You must also write a new interpreter for static distance format (sharing as much existing code as possible) that represents environments as lists of activation records where activation records are represented as arrays in Java.

In your Java code, you must add methods

public JamVal SDEval();
public JamVal SDCpsEval();

to the Interpreter class. The method SDEval() converts the program associated with this to static distance format and then interprets it. The method SDCpsEval() converts the program first to CPS and then to static distance format and interprets the result.

Hint   In Java, it is tempting to try to refactor the AST composite hierarchy into a generic composite hierarchy parameterized by the form of variables (symbols or static distance coordinates) and environments (lists of binding pairs or lists of activation records) so that the distinctions between the two program representations are reflected in the typing of program text. While such a refactoring is possible, it is massive since every AST class (even including the constant classes) must be modified and every visitor class that processes ASTs must be modified. It is much easier (albeit less precise in the typing of program expressions) to simply add some new subclasses to the AST hierarchy that are static distance variants of the existing AST classes. Of course, this code requires some type casts. Note that static distance code in this representation is also conventional code since the static distance information is added to the conventional representation (which still has symbolic variable names).

Testing   You are expected to write unit tests for all of your non-trivial methods or functions. For more information, refer back to Assignment 1.

Extra Credit (20 points)

Extend the Jam source language to include the new construct

Exp ::= ... | letcc x in M

The new construct letcc x in M binds the identifier x to the current continuation, and evaluates M in the extended environment. A continuation is a closure of one argument, reshaped to take an auxiliary continuation argument (like all other closures after CPS) which it discards. Since continuations are ordinary values, they can be stored in data structures, passed as argments, and returned as values.

The letcc construct is only supported in the interpreters that perform CPS conversion on the code. The conventional interpreters abort execution with an error if they encounter a use of letcc. To perform CPS conversion on program containing letcc, we extend our rules for CPS conversion as follows.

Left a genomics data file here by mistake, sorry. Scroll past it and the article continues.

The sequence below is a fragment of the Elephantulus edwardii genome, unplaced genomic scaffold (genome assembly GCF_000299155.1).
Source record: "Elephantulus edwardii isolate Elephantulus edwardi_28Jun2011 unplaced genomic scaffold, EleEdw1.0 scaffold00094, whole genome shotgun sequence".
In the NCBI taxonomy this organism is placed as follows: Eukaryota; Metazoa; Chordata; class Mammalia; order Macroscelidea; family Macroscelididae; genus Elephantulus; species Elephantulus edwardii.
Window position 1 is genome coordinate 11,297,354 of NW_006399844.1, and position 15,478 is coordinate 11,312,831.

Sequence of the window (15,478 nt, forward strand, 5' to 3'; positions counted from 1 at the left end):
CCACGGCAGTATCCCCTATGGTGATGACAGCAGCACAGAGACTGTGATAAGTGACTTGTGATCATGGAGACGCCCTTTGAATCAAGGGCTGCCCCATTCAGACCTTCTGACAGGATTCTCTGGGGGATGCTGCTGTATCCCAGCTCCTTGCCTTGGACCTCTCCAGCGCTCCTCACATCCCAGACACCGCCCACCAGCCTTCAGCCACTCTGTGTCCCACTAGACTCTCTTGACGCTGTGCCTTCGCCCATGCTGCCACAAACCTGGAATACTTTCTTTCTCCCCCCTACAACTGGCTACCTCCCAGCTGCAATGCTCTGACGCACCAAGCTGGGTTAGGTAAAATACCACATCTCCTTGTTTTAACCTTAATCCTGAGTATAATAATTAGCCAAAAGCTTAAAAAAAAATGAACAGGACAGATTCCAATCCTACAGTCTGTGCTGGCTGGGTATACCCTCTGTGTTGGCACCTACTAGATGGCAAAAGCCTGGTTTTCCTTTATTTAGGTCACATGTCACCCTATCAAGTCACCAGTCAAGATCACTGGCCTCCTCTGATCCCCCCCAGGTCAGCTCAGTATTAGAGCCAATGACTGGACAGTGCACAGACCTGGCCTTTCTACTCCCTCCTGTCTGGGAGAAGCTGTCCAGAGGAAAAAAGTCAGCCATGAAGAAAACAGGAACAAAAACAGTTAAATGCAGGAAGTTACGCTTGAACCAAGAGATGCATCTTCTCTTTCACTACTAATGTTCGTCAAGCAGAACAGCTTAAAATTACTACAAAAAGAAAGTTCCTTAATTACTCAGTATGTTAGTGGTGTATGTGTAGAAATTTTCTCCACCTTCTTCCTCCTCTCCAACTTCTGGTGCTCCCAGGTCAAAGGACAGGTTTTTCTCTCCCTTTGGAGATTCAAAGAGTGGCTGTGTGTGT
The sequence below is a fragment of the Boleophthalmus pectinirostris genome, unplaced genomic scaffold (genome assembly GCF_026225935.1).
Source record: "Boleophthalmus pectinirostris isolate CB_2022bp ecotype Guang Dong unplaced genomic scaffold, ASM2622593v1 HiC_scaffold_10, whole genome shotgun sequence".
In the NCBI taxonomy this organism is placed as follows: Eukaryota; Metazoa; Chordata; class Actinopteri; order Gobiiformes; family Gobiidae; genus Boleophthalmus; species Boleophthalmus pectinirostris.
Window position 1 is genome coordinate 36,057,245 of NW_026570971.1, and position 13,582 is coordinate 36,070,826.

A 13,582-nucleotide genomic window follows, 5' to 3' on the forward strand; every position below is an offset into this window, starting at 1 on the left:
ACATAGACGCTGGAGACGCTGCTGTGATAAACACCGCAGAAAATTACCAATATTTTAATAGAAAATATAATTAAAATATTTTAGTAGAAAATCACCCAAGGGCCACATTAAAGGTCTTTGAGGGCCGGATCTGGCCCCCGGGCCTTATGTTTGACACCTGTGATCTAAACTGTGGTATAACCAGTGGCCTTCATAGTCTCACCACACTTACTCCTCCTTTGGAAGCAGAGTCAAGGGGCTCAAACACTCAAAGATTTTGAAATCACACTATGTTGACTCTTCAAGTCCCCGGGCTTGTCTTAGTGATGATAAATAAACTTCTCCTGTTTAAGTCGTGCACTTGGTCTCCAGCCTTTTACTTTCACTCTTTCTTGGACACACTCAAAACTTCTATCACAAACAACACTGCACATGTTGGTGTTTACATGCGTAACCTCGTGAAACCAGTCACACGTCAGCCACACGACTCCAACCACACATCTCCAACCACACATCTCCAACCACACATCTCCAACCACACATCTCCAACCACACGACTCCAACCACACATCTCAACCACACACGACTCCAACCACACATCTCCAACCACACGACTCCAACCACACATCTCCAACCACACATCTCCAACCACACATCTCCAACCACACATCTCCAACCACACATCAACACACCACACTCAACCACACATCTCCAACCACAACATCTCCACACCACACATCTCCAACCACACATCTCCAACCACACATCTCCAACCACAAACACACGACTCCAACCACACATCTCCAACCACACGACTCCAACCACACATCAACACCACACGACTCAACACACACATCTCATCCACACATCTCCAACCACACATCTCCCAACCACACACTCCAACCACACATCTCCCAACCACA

First, a Jam expression E is simple if and only if all occurrences of the letcc construct and non-primitive applications appear nested within map constructions.

Second, we add the following clause to the definition of the Cps syntax transformer:

Testing and Submitting Your Program

The directory tests contains the Java test file consisting of some very simple unit tests for your program. You can also use the test file as basis for creating test files for this assignment.

Your program directory should only contain the files that you want to submit. We will subsequently provide you with test scripts similar to the ones we provided for Assignment 4. Running these scripts will alert you to any problems with your directory configuration. We might also place a few addtional test programs in the directory tests.

Make sure that your program passes the sample unit tests and works with our grading script before submitting it. Create a README file in the your directory program/6 that

Make sure that your README file is structured correctly:

  1. It has to be named README (all upper case, no .txt or anything)
  2. It has to be in the assignment's "root directory", e.g. ~/comp311/programs/6
  3. The first two lines should only contain your usernames and nothing else. The third line should be blank (if you're working alone, leave lines 2 and 3 blank), e.g.:

    This is where the readme text starts.

Any test data files for your program must be stored in the programs/6 directory. Do not store anything in subdirectories below programs/6.

Each procedure or method in your program should include a short comment stating precisely what it does. For routines that parse a particular form of program phrase, give grammar rules describing that form.

Please make sure to remove or disable all debug output before submitting. Excessive use of print statements considerably slows your interpreter and thus testing your project down. If your interpreter generates a timeout error because debug output slows it down, you may not get credit for the test cases that took too long.

To submit your program, make sure that everything that you want to submit is located in the directory comp311/programs/6 on CLE@R and type the command

/coursedata/courses/comp311/bin/turnin311 6

from within the comp311/programs directory.

The command will inform you whether or not your submission succeeded. Only submit one copy of your program per team. If you need to resubmit an improved version your program, submit it from the same account as the original so that the old version is replaced.